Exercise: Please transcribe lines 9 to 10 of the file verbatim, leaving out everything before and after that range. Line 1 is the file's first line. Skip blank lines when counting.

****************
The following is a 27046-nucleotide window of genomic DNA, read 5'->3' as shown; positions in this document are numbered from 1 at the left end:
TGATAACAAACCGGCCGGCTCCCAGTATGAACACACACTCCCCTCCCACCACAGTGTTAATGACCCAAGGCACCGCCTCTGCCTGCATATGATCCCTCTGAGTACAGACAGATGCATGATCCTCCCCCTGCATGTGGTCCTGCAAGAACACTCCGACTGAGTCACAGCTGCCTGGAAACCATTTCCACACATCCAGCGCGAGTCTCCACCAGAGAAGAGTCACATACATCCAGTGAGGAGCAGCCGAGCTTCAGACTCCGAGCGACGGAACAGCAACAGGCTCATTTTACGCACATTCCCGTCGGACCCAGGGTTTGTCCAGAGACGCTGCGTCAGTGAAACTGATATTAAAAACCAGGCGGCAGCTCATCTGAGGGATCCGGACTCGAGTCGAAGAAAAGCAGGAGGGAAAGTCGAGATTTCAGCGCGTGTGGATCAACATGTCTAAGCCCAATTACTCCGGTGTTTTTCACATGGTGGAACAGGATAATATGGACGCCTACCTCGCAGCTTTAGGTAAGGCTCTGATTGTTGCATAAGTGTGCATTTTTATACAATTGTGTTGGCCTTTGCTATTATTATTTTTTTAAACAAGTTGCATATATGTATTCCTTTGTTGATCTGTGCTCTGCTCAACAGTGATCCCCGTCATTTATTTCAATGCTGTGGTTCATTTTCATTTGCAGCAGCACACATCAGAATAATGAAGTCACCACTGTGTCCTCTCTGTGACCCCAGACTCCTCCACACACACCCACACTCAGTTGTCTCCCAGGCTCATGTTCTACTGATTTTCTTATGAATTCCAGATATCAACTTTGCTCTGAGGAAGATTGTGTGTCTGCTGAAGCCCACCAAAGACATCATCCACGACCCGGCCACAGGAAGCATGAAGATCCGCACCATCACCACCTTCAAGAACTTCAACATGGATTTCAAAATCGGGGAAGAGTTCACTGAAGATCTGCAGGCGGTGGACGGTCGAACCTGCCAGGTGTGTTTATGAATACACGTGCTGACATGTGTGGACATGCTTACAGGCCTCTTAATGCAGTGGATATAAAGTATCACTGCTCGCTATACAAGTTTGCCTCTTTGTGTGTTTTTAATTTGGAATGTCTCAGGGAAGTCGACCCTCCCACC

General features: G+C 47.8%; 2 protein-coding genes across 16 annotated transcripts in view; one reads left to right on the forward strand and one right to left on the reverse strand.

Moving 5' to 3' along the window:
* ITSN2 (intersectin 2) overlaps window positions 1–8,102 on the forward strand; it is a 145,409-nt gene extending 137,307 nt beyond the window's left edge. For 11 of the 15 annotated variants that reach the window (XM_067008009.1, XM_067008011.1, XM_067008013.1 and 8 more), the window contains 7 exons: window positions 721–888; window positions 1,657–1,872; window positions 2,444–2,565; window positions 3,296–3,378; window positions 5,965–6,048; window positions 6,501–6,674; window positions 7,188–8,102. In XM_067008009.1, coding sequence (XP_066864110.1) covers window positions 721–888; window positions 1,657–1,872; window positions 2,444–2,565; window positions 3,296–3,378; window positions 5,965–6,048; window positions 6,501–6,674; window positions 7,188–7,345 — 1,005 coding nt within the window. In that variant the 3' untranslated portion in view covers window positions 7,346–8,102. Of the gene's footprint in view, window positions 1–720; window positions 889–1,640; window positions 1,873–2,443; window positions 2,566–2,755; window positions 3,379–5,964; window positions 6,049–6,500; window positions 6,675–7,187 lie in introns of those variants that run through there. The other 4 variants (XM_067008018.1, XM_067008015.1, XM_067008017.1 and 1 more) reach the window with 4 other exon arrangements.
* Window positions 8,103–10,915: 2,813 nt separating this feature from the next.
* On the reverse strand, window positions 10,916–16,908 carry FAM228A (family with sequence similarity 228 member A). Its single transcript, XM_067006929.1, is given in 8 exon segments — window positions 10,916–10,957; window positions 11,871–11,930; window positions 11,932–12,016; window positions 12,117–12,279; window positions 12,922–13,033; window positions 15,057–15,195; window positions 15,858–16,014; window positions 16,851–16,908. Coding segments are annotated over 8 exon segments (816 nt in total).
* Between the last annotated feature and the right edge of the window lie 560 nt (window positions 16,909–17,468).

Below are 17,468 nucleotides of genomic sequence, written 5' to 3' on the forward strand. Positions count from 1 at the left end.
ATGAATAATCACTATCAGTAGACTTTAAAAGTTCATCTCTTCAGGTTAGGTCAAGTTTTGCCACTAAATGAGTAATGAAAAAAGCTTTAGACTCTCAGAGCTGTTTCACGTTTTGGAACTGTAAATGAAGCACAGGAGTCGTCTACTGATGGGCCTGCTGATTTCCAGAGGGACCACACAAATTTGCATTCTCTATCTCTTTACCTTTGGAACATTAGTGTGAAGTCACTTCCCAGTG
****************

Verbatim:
Below are 17,468 nucleotides of genomic sequence, written 5' to 3' on the forward strand. Positions count from 1 at the left end.
ATGAATAATCACTATCAGTAGACTTTAAAAGTTCATCTCTTCAGGTTAGGTCAAGTTTTGCCACTAAATGAGTAATGAAAAAAGCTTTAGACTCTCAGAGCTGTTTCACGTTTTGGAACTGTAAATGAAGCACAGGAGTCGTCTACTGATGGGCCTGCTGATTTCCAGAGGGACCACACAAATTTGCATTCTCTATCTCTTTACCTTTGGAACATTAGTGTGAAGTCACTTCCCAGTG